Updated July 2018
If you ask parents of young kids what their biggest parenting challenge is, 90% of them will respond with something related to their toddler’s behavior.
Top answers are: the tantrums, the screaming, the hitting/biting/pinching, running off, fighting diaper changes, or refusing to just go the f#ck to sleep.
We feel your pain. In fact, we’re riiiight there with you.
Hi, I’m Meg Collins, the Founder and Editor of Lucie’s List. We’ve been waiting so long to write this series – and I’m so excited we finally did! I can’t tell you what a huge pain point toddler behavior issues are for parents.
Unless you’re a preschool teacher or daycare provider, most new parents don’t have tons of exposure to young children prior to having their own. That, coupled with the fact that many of us live far away from family, means that most of us are pretty much…. fumbling through this on our own.
In the behavior department, it starts off easy enough. You have this cute, sweet snuggly baby… and then….. BOOM.
Toddlerhood sets in.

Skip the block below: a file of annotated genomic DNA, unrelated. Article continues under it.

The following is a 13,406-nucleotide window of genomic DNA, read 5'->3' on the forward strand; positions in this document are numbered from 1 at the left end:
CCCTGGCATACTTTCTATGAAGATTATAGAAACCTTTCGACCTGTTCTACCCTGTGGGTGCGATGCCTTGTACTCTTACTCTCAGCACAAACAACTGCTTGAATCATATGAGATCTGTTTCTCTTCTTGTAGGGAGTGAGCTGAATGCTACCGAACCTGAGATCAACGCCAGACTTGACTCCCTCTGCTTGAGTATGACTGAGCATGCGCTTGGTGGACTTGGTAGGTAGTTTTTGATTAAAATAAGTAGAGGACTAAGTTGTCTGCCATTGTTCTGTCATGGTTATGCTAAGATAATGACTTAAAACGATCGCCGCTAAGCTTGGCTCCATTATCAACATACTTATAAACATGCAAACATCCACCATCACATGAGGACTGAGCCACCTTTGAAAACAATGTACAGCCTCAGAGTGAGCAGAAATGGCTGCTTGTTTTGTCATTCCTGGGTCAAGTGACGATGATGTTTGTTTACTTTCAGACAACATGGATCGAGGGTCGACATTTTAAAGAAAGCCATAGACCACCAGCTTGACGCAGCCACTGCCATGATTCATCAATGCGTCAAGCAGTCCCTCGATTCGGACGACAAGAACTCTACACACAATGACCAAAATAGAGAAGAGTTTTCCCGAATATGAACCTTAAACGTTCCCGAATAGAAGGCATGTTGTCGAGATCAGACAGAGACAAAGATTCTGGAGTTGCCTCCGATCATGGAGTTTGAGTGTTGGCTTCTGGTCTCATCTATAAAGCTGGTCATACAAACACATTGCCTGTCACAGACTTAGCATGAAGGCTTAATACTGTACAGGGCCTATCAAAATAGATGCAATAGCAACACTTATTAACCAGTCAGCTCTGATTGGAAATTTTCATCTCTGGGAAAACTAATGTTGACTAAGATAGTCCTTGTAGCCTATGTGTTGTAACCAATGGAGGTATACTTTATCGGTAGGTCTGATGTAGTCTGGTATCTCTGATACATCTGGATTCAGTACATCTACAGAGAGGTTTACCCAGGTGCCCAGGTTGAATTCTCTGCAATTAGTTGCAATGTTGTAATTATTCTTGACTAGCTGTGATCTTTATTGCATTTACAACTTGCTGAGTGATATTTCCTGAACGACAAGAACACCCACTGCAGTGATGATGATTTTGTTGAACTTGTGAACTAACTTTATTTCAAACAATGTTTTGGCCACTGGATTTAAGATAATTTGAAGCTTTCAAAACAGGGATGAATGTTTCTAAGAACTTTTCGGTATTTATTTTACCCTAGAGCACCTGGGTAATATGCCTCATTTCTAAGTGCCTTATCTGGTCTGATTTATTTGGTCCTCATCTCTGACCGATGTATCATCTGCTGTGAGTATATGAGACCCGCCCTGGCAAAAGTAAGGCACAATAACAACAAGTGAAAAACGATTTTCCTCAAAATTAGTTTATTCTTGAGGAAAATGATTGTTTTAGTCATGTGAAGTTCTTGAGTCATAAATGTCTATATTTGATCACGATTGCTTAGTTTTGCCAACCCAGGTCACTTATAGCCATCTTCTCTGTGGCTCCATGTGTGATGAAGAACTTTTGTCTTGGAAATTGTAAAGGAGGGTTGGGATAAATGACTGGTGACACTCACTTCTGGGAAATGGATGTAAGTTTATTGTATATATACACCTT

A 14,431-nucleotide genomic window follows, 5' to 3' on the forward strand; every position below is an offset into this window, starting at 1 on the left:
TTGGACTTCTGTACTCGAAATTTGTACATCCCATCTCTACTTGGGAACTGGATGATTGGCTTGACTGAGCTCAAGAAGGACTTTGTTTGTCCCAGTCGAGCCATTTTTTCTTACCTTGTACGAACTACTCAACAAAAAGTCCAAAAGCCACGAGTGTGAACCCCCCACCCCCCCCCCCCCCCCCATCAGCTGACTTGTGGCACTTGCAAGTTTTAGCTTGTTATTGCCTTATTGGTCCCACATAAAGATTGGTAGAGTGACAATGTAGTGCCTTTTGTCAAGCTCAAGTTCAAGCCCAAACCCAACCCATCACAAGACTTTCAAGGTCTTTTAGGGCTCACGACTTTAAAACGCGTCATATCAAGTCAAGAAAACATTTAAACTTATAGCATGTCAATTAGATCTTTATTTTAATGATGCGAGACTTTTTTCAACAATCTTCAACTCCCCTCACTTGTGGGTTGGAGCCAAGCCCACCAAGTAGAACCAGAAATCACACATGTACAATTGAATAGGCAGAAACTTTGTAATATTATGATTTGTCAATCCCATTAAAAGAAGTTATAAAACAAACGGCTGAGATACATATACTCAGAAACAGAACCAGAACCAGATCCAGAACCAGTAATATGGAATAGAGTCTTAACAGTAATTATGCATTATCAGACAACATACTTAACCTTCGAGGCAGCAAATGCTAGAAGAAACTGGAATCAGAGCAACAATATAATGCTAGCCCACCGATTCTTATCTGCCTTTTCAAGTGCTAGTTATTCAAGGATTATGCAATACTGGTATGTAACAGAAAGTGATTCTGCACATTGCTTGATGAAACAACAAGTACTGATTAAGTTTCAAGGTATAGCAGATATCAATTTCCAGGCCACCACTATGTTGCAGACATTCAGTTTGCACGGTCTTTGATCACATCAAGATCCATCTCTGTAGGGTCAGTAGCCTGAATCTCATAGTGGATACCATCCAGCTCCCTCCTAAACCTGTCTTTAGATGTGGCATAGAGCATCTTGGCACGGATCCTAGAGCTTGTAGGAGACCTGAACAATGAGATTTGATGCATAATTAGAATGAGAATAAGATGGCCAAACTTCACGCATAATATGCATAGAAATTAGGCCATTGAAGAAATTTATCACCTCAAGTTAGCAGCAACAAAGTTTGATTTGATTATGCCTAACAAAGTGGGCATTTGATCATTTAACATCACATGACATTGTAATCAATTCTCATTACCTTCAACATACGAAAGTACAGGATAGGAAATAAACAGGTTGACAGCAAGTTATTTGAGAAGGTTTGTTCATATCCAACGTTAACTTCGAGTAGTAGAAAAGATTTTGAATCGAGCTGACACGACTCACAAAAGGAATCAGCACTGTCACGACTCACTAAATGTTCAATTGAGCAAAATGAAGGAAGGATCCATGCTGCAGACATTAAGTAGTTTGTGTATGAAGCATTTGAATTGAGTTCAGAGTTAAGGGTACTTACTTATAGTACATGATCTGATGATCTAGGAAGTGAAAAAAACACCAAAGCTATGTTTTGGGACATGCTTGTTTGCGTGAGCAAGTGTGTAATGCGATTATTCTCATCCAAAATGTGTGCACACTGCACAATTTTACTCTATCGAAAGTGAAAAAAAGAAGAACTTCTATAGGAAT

You see, babies are relatively easy in comparison to toddlers; they can’t talk back, they don’t throw themselves on the floor in protest, they can’t say no, and they certainly can’t call their sister a “shooty-booty-poopy-head.”
Yes, many parents cruise right along until about 18 months or so, when suddenly it seems the wheels start to come off.
You aren’t imagining things: 18 months is the first real phase of “disequilibrium” (more on that here). Next thing you know, another baby or two comes along, and now you’re dealing with multiple kids at differing stages who are all demanding your attention.
That’s when the sh!t really hits the fan – ha!
Because children don’t come with instruction manuals, we wrote this toddler behavior series to help you navigate the challenging toddler years.
In this series, we offer up descriptions and examples of “normal” behavior for 1, 2, and 3-year-olds, as well as discipline commandments and a variety of discipline strategies to help you deal with common problem areas. We also have specific articles (coming soon!) covering hitting/biting, sharing, and physical punishment.
Our goal is to give you some tools and approaches you can turn to when your kiddo’s behavior (inevitably) becomes a bit… challenging. And hopefully help you find some peace and calm in the process (or at least, maintain a tiny shred of your sanity—ha!).
Technology and Parenting
You know what else? So much has changed with our culture just in the past 10 years or so. Modern society and technology presents challenges our parents never faced: the constant bombardment of screens; the prevalence of two-parent working households; the loss of unstructured, independent playtime; the inability to allow our children to fail at anything; the over-scheduling of activities; and the compulsion to constantly helicopter over our children for fear of…. something bad happening.